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VMware Research: 'Overwhelming' Volume of COVID-19 Cyberattacks

The VMware research shows an increase in both cyberattack volume and breaches during the past year.

Edward Gately

July 14, 2020

2 Min Read
COVID-19 Hacker

The COVID-19 pandemic has overwhelmingly impacted the cyberattack landscape, according to the latest VMware research.

The VMware report, titled “Extended Enterprise Under Threat,” is based on a survey of 250 U.S. CIOs, CTOs and CISOs. Opinion Matters, an independent research company, compiled data for the report in March and April on behalf of VMware Carbon Black.

The VMware research shows an increase in both cyberattack volume and breaches during the past year. This has prompted increased investment in cyber defense. And U.S. businesses already are using an average of more than nine different cybersecurity tools.

Rick McElroy is cyber security strategist at VMware Carbon Black. He said 89% of U.S. respondents experienced cyberattacks linked to COVID-19 malware.


VMware Carbon Black’s Rick McElroy

“Additionally, across the globe, organizations reported the inability to implement multifactor authentication (MFA) has been [the] biggest security and business resilience threat during COVID-19,” he said.

Organizations should adopt the Mitre ATT&CK framework for their security programs, McElroy said.

“While some have implemented them, quite a number of respondents still say they haven’t aligned with it,” he said. “This along with MFA would take a huge swing at preventing, detecting and responding to the two critical techniques attackers use: lateral movement and credential harvesting. If you can stop or detect those, you are in a much better place then other organizations.”

Blame the OS

Operating system (OS) vulnerabilities are the leading cause of breaches. Also, web application attacks and island-hopping are common breach causes.

According to a supplemental survey of more than 1,000 respondents from the United States, United Kingdom, Singapore and Italy, 88% of U.S. cybersecurity professionals said the work-from-home trend has led to more attacks.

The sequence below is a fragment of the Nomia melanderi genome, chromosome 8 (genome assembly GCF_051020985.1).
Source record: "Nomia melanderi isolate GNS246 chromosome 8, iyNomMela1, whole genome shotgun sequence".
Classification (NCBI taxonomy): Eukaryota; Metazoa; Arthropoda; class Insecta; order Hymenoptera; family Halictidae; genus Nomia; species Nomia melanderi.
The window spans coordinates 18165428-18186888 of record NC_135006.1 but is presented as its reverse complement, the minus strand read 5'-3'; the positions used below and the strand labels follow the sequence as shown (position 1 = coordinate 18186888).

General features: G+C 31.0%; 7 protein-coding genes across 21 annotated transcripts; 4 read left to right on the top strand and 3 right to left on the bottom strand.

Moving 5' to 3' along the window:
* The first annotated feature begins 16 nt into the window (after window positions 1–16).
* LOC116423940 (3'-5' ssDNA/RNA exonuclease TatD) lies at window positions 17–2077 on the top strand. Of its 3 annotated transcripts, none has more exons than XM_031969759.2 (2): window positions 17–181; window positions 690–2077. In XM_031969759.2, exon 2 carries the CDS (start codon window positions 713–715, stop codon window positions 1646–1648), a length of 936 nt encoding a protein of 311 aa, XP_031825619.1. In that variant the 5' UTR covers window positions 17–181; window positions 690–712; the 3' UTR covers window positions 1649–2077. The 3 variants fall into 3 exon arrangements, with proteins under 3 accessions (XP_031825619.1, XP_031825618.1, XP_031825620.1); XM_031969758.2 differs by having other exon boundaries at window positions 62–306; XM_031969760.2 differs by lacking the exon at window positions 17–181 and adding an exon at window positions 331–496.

“A number of issues were highlighted during the initial COVID-19 outbreak,” McElroy said. “The two top ones were weaknesses in disaster recovery and business continuity plans. Teams saw a number of areas where communications to external third parties, customers and employees broke down and had gaps around visibility into cybersecurity threats.”

Eighty-four percent of U.S. respondents said they encountered problems around enabling a remote workforce.

“The large number of breaches reported by each team is actually a good sign,” McElroy said. “It means we have better people, processes and technologies in place to identify the breaches that are occurring. There’s still some work to do to get to the root cause of these breaches and vulnerabilities, but the increase in visibility is a step in the right direction.”

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About the Author(s)

Edward Gately

Senior News Editor, Channel Futures

As news editor, Edward Gately covers cybersecurity, new channel programs and program changes, M&A and other IT channel trends. Prior to Informa, he spent 26 years as a newspaper journalist in Texas, Louisiana and Arizona.

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